4. Rick Allen
    Tue 08th Dec 2009 at 6:31 pm

    Seems pat.


  5. Chris Evans
    Wed 09th Dec 2009 at 1:36 am

    I tend to agree with Ken Noe’s line of thinking on this subject. It wouldn’t seem like a very smart thing for the guide to do.

  6. Valerie Protopapas
    Wed 09th Dec 2009 at 9:37 pm

    Well, there was a history program on TV which studied the papers (cannot remember the name of that program for the life of me!) which utilized objective document experts who testified that they were in Dahlgren’s hand despite the seeming misspelling of the man’s last name. A computer generated study clearly showed that ink had bled through from the other side of the paper causing the appearance of the wrongly spelled last name. That fact, plus many other points of reference caused the experts to declare that the papers were in Dahlgren’s hand and were therefore NOT forgeries. This makes much more sense than believing that the Confederates were stupid enough to misspell the name of the man involved given that ADMIRAL Dahlgren was sufficiently well known to assure a correct spelling of the name!

    Furthermore, it would have taken some considerable time to manufacture any forgeries. I believe that these papers were forthcoming very soon after the incident in which Dahlgren was killed. That didn’t leave a whole lot of time to produce papers that would stand up under scrutiny.

    In the alternative, for sufficient time to exist to create reasonable forgeries would have meant that the Confederates were aware of the whole operation and who was involved and that the papers were “on sight” at the time Dahlgren ran into the group of Confederates who killed him. That makes even less sense than the belief that reasonably credible forgeries were created virtually within hours of the incident. Remember, not only would credible forgeries have had to be created, but the plan itself including the names of those involved would have had to be “dreamed up” within a remarkably short period of time.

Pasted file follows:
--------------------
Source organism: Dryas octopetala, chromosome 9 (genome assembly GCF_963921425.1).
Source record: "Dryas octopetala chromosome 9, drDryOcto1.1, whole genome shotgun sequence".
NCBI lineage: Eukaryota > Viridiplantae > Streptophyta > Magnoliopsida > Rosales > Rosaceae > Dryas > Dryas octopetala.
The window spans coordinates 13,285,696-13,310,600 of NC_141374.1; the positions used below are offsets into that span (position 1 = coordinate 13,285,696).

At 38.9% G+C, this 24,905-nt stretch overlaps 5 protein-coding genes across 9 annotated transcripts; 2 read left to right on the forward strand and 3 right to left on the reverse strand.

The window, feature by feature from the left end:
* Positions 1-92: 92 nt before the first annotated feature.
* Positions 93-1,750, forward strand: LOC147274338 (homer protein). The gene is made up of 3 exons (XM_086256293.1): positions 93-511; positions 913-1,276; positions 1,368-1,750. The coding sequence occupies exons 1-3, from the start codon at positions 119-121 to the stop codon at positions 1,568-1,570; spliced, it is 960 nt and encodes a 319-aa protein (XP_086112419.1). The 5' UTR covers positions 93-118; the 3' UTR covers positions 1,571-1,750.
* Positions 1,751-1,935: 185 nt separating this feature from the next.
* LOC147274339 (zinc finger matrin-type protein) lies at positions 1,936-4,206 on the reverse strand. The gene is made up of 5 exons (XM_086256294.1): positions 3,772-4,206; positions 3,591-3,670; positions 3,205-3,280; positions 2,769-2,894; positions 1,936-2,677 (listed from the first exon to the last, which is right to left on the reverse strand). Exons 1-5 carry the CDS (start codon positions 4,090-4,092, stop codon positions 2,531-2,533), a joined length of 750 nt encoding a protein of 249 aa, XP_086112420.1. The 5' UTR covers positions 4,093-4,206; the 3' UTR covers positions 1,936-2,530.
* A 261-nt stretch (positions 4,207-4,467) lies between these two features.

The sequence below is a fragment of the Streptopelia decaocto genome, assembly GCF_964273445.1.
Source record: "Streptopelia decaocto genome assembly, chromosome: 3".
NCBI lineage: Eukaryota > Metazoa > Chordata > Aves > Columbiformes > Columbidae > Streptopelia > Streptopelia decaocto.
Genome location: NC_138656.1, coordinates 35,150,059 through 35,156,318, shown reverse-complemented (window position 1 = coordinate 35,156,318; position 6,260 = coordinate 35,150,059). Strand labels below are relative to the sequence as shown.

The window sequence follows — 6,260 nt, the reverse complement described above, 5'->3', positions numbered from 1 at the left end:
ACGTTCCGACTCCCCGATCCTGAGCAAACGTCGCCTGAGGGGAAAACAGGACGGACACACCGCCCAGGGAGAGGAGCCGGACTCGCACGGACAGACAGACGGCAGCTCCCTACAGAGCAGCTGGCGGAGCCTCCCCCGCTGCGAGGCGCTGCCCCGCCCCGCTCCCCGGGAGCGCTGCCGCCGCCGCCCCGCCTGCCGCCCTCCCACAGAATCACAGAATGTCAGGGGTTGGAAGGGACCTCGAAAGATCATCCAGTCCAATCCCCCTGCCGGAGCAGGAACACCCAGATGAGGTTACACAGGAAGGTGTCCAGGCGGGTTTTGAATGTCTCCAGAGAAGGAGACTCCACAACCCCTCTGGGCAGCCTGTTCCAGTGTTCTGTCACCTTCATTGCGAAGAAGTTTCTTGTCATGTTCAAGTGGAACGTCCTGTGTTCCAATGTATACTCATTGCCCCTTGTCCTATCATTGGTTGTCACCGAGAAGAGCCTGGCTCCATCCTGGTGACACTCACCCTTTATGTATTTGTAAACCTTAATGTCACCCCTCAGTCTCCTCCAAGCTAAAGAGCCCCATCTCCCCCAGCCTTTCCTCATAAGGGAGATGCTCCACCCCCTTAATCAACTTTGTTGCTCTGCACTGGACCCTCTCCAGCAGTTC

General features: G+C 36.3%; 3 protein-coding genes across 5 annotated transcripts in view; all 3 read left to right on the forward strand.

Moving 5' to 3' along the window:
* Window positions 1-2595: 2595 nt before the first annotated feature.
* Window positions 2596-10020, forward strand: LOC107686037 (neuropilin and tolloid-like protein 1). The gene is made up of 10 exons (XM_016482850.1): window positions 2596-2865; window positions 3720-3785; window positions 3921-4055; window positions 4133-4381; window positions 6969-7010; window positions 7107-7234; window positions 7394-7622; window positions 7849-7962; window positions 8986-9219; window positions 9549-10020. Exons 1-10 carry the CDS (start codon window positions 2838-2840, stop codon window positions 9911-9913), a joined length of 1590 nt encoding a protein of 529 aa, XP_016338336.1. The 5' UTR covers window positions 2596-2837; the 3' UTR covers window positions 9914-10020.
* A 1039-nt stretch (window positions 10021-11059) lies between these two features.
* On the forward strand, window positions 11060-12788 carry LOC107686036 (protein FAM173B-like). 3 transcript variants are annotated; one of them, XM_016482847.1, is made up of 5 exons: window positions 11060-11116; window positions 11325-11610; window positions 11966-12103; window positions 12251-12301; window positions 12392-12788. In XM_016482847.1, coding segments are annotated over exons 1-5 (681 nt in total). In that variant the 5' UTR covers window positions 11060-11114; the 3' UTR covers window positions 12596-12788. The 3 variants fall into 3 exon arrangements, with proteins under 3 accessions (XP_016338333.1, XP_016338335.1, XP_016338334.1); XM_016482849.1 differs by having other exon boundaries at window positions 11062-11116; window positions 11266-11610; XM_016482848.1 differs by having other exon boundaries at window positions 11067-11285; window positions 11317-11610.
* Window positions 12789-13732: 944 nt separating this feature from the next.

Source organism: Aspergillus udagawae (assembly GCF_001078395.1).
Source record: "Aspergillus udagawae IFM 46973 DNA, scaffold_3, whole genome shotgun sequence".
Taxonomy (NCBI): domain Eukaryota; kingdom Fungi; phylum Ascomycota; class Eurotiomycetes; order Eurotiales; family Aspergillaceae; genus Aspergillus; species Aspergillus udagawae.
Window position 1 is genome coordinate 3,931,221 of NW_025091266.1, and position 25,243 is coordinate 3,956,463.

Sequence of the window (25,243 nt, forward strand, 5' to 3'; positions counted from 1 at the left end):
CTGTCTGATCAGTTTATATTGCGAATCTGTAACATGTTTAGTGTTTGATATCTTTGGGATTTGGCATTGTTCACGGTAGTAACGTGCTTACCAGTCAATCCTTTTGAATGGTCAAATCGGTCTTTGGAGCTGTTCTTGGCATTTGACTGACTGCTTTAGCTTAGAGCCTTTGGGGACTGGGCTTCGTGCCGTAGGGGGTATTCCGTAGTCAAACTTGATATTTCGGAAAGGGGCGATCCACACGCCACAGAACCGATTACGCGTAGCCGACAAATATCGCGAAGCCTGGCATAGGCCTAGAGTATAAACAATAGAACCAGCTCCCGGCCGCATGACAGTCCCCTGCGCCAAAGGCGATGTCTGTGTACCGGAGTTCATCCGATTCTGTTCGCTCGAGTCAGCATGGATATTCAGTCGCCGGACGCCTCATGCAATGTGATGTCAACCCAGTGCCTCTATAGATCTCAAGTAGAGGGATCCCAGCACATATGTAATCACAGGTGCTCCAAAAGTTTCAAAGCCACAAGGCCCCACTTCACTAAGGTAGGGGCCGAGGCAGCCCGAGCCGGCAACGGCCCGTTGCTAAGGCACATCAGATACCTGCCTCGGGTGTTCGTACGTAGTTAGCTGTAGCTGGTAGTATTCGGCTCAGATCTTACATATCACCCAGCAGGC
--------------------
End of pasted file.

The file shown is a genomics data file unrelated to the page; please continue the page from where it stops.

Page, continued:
So, if we’re going to believe that the papers allegedly found on Dahlgren were, in fact, forgeries, then we have to believe that someone in Richmond was able to take advantage of an unplanned encounter, find out the names of those involved, think of up a sufficiently reasonable plan that a man like Robert E. Lee would not immediately recognize as a tissue of lies, create forged papers outlining that plan and then announce it to the world not months or weeks after the fact, but days or hours. If the Confederate government had had that kind of mental acuity available in Richmond, the results of the war might have been very different indeed.

    I believe that there is sufficient proof to show that the Union government FROM THE VERY TOP ON DOWN, had decided upon a different kind of warfare – and that kind of warfare did not shrink from the type of plan that Ulrich Dahlgren and Judson Kilpatrick set forth to accomplish.

    Frankly, I really have trouble understanding the need to “prove” that the papers were a forgery – especially so long after the fact – and that this was not a premeditated, well planned and supported strategic undertaking by the Union. Indeed, I doubt very much that had the raid been successful, today’s historians would have had much of a problem accepting its “legitimacy” and perhaps even praising its efficacy – at least given everything else that happened with which they apparently find no problem.

  7. Ralph Hitchens
    Thu 10th Dec 2009 at 10:03 am

    What Ken & Valerie said. Seems like a real stretch to imagine a last-minute, just-in-case forgery.

  8. Thu 10th Dec 2009 at 8:16 pm

    I am inclined to agree with all of you, and I am inclined to dismiss Ric’s theory. I believe that my take on these events as spelled out in the conclusion to my book is the closest I think we will come to knowing the truth.

    Thanks for the input, guys.